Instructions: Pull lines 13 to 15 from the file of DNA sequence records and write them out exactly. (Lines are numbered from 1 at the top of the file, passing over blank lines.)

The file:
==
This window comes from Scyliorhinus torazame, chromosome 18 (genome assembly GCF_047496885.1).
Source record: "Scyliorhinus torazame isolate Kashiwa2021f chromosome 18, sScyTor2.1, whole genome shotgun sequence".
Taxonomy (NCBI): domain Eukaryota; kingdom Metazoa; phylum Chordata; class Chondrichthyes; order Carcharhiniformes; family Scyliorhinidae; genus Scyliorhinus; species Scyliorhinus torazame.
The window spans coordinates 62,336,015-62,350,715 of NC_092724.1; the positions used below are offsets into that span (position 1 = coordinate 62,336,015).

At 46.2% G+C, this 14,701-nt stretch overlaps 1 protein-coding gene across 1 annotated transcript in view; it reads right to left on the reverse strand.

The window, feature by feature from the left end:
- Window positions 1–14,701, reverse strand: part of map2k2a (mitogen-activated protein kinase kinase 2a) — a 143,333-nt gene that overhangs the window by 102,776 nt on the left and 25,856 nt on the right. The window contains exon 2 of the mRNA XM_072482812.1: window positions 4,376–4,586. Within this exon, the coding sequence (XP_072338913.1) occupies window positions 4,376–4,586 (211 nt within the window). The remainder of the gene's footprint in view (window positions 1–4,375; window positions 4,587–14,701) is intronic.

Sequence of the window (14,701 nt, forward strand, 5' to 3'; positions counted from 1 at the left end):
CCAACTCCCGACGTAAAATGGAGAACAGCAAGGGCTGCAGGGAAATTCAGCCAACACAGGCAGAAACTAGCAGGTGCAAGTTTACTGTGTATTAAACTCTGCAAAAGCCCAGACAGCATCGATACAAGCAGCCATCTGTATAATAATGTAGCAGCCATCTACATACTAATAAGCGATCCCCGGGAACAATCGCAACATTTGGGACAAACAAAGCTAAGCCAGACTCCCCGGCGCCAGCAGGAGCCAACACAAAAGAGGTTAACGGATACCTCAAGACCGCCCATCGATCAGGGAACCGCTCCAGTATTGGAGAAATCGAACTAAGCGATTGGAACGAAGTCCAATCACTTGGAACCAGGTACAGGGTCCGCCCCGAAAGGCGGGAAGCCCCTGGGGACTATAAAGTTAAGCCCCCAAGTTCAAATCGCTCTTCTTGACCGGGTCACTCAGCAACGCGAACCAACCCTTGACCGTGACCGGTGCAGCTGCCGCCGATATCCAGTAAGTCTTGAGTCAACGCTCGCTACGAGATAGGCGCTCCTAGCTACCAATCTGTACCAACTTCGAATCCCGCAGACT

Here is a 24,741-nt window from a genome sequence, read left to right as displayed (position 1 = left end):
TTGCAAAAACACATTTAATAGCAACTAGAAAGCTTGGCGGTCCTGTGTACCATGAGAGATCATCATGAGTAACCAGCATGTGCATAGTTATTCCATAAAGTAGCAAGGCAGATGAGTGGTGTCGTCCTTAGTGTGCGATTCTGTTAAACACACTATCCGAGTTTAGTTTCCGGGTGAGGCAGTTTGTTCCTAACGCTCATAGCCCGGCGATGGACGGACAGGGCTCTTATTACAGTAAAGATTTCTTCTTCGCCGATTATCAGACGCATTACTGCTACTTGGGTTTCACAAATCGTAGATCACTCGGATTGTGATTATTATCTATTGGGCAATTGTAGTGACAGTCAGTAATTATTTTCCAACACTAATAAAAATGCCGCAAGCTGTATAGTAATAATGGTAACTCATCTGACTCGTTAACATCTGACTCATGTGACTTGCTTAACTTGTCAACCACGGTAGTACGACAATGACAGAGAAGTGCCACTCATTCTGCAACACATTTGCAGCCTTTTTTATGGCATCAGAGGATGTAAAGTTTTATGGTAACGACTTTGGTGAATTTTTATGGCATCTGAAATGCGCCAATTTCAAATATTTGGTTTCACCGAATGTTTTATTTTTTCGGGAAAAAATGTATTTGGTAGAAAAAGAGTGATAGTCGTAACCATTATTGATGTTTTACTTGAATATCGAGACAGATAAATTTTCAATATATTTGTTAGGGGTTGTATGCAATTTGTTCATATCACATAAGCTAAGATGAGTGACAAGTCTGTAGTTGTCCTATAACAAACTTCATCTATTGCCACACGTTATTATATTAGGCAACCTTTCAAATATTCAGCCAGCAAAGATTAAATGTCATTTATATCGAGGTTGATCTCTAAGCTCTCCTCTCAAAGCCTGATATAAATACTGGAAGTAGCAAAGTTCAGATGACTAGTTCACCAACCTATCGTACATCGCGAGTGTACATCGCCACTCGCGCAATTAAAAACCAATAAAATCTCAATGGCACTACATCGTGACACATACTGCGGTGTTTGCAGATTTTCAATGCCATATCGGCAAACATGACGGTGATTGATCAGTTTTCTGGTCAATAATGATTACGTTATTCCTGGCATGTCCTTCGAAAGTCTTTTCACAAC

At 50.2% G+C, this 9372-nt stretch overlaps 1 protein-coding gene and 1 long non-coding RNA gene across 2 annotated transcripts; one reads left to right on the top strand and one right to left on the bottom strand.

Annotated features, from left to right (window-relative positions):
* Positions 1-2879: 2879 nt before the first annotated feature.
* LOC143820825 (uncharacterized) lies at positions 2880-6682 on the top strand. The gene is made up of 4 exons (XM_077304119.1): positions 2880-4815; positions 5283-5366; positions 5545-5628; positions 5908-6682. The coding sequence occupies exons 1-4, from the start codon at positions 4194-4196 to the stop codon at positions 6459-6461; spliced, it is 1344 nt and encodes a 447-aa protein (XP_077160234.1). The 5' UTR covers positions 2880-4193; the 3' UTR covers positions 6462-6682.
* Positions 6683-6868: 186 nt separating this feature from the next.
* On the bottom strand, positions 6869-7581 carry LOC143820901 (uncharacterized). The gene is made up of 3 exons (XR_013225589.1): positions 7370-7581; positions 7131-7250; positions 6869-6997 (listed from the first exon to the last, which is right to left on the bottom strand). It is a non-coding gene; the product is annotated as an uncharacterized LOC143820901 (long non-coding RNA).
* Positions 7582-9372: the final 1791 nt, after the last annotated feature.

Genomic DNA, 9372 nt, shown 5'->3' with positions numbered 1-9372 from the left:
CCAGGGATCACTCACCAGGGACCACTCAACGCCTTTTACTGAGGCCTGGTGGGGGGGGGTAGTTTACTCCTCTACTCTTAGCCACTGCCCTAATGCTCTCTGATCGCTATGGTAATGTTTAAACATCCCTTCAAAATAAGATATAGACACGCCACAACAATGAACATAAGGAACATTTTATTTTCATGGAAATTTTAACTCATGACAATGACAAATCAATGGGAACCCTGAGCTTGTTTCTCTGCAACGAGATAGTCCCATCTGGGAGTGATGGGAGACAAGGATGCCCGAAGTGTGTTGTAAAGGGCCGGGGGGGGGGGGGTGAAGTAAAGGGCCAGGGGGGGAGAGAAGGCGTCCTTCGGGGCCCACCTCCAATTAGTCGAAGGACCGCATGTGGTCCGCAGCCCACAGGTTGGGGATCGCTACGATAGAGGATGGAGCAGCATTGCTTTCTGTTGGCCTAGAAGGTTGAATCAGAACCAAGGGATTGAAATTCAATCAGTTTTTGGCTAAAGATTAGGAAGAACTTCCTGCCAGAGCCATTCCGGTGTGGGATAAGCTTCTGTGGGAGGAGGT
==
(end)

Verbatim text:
Annotated features, from left to right (window-relative positions):
* Positions 1-2879: 2879 nt before the first annotated feature.
* LOC143820825 (uncharacterized) lies at positions 2880-6682 on the top strand. The gene is made up of 4 exons (XM_077304119.1): positions 2880-4815; positions 5283-5366; positions 5545-5628; positions 5908-6682. The coding sequence occupies exons 1-4, from the start codon at positions 4194-4196 to the stop codon at positions 6459-6461; spliced, it is 1344 nt and encodes a 447-aa protein (XP_077160234.1). The 5' UTR covers positions 2880-4193; the 3' UTR covers positions 6462-6682.